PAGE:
Altmetric is a small London-based start-up focused on making article level metrics easy. We believe that:
We've created and maintain a cluster of servers that watch social media sites, newspapers and magazines for any mentions of scholarly articles.
In mid January 2012 we were tracking approximately three thousand unique papers a day. We have broad coverage and are getting better every month - we can track articles from hundreds of different publishers, preprint databases and institutional repositories. If somebody has recently tweeted, blogged or posted a public link to your paper then we quite possibly know about it.
We clean up the data, disambiguate articles and give each one an Altmetric score as described below.
The Altmetric score is a quantative measure of the quality and quantity of attention that a scholarly article has received. It is derived from three main factors:
|The score for an article rises as more people mention it. We only count one mention from each person per source, so if you tweet about the same paper more than once Altmetric will ignore everything but the first.||Each category of mention contributes a different base amount to the final score. For example, a newspaper article contributes more than a blog post which contributes more than a tweet.||We look at how often the author of each mention talks about scholarly articles, whether or not there's any bias towards a particular journal or publisher and at who their audience is.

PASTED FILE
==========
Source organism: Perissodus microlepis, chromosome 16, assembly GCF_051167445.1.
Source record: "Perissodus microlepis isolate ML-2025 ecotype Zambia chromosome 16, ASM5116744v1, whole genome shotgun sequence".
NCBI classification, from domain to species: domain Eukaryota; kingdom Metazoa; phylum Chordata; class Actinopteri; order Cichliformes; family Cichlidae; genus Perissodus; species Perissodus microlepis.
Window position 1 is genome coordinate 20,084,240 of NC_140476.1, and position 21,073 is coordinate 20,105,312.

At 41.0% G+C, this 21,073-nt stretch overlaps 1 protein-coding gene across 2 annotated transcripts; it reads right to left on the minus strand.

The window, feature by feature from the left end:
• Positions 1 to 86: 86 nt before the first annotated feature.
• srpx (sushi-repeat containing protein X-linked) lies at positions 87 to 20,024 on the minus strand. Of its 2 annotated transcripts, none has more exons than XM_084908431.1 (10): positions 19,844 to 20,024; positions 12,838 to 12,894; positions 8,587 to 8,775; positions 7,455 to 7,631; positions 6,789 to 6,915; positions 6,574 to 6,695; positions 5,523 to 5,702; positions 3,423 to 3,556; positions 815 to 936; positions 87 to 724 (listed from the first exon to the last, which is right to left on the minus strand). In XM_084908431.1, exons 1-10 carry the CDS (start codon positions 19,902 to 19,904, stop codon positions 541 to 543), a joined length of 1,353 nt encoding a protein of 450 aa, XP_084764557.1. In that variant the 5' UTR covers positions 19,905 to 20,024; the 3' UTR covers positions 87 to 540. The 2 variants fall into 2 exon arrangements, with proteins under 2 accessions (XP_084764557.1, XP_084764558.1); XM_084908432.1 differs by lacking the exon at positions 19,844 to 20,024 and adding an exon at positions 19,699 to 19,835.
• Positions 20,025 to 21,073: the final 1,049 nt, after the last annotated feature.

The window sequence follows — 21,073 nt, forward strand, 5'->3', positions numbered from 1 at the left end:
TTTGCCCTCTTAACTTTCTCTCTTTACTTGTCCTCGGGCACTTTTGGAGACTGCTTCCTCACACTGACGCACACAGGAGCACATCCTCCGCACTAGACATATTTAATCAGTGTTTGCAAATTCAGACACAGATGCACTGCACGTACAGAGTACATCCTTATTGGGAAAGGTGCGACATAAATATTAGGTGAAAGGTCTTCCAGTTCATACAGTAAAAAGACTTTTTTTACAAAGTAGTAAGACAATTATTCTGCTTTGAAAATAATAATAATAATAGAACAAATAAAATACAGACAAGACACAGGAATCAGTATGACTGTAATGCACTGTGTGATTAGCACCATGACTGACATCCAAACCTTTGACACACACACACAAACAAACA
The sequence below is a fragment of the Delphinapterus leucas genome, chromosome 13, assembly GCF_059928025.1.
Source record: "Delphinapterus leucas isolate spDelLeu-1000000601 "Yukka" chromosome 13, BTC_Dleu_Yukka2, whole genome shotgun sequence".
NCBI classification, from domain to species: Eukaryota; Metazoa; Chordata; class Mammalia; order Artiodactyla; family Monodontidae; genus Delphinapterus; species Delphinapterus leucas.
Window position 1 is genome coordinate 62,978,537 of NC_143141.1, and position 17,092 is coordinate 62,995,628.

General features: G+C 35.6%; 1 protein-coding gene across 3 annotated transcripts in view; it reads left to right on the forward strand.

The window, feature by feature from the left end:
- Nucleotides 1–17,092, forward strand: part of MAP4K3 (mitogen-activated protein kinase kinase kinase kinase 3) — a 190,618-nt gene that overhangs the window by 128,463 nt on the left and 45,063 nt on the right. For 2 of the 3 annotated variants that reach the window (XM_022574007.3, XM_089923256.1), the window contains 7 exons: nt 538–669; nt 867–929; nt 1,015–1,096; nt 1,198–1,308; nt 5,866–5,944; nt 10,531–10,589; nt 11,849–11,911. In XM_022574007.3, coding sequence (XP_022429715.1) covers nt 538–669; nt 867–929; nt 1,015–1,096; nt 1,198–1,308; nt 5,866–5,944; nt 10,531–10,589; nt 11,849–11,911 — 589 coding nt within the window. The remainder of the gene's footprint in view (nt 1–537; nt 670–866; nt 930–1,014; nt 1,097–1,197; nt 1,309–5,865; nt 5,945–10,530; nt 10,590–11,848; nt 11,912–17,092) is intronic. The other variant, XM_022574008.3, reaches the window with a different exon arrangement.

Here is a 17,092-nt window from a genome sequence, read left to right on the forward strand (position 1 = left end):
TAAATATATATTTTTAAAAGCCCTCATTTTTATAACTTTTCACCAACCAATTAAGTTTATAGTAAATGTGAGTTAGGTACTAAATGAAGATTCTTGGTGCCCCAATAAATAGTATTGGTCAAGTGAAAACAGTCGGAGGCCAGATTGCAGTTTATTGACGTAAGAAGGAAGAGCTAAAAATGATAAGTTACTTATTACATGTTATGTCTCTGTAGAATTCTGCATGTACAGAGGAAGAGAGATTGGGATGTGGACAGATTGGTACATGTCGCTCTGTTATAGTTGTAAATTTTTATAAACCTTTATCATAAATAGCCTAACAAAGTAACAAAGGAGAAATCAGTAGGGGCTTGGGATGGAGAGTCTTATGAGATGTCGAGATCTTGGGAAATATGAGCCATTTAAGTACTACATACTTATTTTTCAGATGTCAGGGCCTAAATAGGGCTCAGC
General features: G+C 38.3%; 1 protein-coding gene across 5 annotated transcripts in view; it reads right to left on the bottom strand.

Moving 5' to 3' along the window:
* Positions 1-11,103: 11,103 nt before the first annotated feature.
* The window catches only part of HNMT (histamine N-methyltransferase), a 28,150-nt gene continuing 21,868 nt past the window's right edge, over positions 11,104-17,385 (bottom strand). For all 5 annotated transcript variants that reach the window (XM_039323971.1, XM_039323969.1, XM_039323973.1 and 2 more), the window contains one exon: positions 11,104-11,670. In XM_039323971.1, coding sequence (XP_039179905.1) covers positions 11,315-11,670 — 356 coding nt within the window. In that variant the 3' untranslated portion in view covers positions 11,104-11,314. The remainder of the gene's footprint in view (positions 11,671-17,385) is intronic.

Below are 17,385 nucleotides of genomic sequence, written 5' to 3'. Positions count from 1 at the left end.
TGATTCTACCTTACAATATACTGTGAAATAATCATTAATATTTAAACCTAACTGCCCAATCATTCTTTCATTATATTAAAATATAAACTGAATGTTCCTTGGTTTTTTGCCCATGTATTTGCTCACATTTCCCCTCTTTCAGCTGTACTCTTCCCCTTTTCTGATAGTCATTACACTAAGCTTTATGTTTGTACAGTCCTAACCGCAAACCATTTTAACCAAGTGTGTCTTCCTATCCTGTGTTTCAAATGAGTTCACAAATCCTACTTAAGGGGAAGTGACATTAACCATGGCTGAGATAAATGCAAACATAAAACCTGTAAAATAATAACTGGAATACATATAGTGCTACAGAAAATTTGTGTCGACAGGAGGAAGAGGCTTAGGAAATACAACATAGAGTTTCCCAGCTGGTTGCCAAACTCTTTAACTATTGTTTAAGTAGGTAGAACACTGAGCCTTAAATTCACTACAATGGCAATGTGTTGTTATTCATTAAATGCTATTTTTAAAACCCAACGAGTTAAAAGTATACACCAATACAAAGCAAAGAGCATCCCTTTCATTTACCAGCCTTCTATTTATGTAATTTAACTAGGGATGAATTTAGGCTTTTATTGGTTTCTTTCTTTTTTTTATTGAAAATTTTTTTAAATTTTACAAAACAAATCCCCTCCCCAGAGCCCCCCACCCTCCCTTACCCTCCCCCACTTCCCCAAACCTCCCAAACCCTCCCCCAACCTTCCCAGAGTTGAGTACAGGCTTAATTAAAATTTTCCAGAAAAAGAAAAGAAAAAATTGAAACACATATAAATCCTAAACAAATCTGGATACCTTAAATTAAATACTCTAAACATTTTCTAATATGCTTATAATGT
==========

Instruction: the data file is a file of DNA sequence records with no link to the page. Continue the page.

For example, a doctor sharing a link with other doctors counts for far more than a journal account pushing the same link out automatically.
Articles for which we have no mentions are scored 0. Though the rate at which scientists are using social media in professional context is growing rapidly most articles will score 0; the exact proportion varies from journal to journal but a mid-tier publication might expect 30 - 40% of the papers it publishes to be mentioned at least once, with the rate dropping rapidly for smaller, niche publications.
The score has an important limitation: if the article was published before July 2011 we'll have missed any transient mentions of it, tweets in particular, so its score won't be accurate, rather a lower bound of the attention received.
The number in the center of the donut is the Altmetric score, described above. The colours surrounding it reflect the mix of sources mentioning that score - blue for Twitter, yellow for blogs, red for mainstream media sources and so on.
Hover your mouse pointer over the donut to see a breakdown of different sources.